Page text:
The researchers analyzed gene networks in muscle cells and found that the Smad7 and β-catenin proteins work cooperatively inside the body to regulate muscle cell differentiation, growth and repair. When these regulatory proteins work in harmony, they control the pathway for normal gene expression, resulting in normal skeletal muscle cells.
The study, published in the journal Cell Death & Disease, indicates that a dysfunctional relationship between the Smad7 and β-catenin complex can lead to a situation of impaired muscle cell differentiation -- a hallmark of some soft tissue cancers such as Rhabdomyosarcoma (RMS). This rare cancer, which most often affects children, forms in soft tissue, mostly skeletal muscle tissue, and sometimes in hollow organs like the bladder or uterus.
Cells - Muscle - Character - Difference - Muscle
"What happens in those rhabdomyosarcoma cells is that they have a muscle cell-like character, but the difference is that normal muscle cells stop dividing," said John McDermott, a professor in the Department of Biology in the Faculty of Science, who supervised the study and is a contributing author.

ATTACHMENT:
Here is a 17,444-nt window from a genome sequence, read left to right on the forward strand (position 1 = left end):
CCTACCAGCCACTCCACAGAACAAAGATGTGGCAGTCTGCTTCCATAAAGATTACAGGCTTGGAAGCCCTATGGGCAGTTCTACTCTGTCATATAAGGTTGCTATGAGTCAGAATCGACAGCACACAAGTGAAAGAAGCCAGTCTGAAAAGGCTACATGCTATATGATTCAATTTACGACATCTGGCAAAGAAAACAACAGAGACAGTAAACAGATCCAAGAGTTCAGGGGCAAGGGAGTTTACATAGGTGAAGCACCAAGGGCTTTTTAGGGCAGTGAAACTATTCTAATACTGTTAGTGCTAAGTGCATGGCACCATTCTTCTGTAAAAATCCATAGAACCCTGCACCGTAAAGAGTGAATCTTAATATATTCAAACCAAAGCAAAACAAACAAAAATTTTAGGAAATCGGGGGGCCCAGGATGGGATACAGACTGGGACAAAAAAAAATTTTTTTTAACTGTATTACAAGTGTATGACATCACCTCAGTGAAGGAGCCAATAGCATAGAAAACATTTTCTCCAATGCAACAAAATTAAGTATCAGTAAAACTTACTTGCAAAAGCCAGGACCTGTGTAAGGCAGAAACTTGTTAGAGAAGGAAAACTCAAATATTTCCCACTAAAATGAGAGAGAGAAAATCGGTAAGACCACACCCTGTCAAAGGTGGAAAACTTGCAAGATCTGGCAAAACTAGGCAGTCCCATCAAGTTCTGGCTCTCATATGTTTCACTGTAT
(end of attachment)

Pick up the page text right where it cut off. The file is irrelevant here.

McDermott said these cells look like muscle cells, in terms of the way they function and their phenotype, but they don't stop dividing, which is why they form tumors at various sites in the body.
Idea - Part - Reason - Cells - Differentiation
"Our idea is that part of the reason why those cells are defective in the differentiation program, which would mean that they would stop dividing, is that the β-catenin complex is being degraded in those cells because of an anomaly in the signaling pathway that controls that," said McDermott. "If we can stabilize the β-catenin and Smad7 complex in those cells, you could potentially encourage them to differentiate and stop proliferating, which would mean that you'd stop those...
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